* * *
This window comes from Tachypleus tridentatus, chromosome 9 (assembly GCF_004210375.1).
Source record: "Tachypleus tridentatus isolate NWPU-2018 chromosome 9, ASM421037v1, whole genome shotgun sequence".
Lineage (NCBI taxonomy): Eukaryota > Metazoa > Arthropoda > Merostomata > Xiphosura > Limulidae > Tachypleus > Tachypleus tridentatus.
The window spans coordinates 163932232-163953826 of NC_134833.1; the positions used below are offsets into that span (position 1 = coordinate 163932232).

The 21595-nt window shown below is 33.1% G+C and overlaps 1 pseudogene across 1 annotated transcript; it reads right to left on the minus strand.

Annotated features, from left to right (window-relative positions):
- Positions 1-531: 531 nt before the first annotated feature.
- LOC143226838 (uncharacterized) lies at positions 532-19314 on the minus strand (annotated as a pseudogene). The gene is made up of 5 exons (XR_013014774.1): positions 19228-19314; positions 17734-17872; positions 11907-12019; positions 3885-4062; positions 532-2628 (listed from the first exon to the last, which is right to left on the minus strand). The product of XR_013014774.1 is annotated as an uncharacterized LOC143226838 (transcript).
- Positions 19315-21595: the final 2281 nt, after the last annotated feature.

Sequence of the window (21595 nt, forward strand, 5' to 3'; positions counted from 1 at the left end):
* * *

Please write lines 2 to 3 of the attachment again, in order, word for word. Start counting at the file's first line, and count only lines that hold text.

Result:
Source record: "Tachypleus tridentatus isolate NWPU-2018 chromosome 9, ASM421037v1, whole genome shotgun sequence".
Lineage (NCBI taxonomy): Eukaryota > Metazoa > Arthropoda > Merostomata > Xiphosura > Limulidae > Tachypleus > Tachypleus tridentatus.